The guys joined me last weekend and took down two trees. The first was a large, 90 foot spruce in the front yard. It pained me to see it go, but it had a spiral crack in the base and a good north wind in the middle of winter would have left it in the middle of my driveway for a long while (inevitably in six feet of snow with Brad underway- 'cause that is when it always happens, right?). Josh set up the chipper, and Paul hooked a chainsaw to his hip and climbed and de-branched the tree. Josh gathered the falling branches as I sat on the porch in awe of how quickly he de-frocked the tree. Then the first cut, about 45 feet up. The top portion of the tree made an echoe-ing boom when it finally hit the ground. You could count almost three seconds for it to fall- which is a long time to stand in the middle of your front porch, mouth hanging open with the words, "Holy S..." desperately trying to escape your lips.
Paul climbed down, took the saw to the trunk and had it neatly stacked on the side of the yard, as Josh began the burn pile of the brush that would not go into the chipper. Once cleared, the second cut was at the base of the tree, and, to be honest, I cannot describe how loud that boom was. It shook the house, and- I am sure- peeved all of our neighbors that Saturday afternoon.
So, how to does one remove a 90 foot spruce from the front yard? Why, find a neighbor with a wood stove, of course! Throughout the action, our neighbor, Myla walked by with her two kids, Olin and Alta, and the dog for their daily walk. We struck up a quick conversation where she made no mistake in heading directly for the tag line, "So, whatcha gonna do with the wood?" "I don't know. I don't have a wood stove, and I would like to exit from my driveway this evening." "Well, we'll take it. Let me go get Tom and the Rhino." Tom rolls in and hooks chains to the logs, and hauls the smaller ones with the diesel-powered rhino (insert Tim the Tool Man grunt here) and the larger ones with his Dodge (insert Tim the Tool Man grunt here, again). All the while, Alta played in the front yard, and Olin road the Rhino with dad. Just your typical Alaskan family.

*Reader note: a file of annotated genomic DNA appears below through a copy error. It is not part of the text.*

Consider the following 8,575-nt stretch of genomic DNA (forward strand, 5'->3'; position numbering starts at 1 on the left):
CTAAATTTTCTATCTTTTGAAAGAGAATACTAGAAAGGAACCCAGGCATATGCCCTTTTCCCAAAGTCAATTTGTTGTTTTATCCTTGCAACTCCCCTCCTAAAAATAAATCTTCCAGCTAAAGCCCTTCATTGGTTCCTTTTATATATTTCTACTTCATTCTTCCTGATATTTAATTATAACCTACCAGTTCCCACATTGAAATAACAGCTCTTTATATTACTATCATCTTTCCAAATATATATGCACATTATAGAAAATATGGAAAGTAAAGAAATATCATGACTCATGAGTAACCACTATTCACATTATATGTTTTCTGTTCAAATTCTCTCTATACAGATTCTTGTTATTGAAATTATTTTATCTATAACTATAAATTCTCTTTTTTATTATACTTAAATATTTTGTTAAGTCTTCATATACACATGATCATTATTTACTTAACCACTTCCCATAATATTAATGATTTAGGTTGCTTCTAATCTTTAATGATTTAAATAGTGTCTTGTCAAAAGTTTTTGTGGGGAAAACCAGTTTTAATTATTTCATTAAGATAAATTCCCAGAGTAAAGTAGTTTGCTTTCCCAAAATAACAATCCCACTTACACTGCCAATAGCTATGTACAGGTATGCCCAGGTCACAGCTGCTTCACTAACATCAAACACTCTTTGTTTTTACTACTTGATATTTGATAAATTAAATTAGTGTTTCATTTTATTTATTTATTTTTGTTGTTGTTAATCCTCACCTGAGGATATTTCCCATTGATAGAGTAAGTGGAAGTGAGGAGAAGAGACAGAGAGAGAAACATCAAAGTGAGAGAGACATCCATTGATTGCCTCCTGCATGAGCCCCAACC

Myla caught onto the fact that Josh and Paul were spending the night so as to head to a job in Soldotna the next day. She ran over to her coup and selected 18 fresh eggs to feed the fellas breakfast the next morning. Some of them were still warm!
Alas, the business deal ended with a handshake and a promise to deliver fish in exchange for teh four cords of wood they just towed out of our yard.
The second tree was in the backyard and fell neatly into the devil's club. A fellow coastie traded us some fish for the two cords of wood he got out of those logs. Now my freezer has both halibut and fresh king salmon. Yummmm. Good trade.
The big spruce in the front yard was over 360 years old-
hence my heartache at seeing her fall.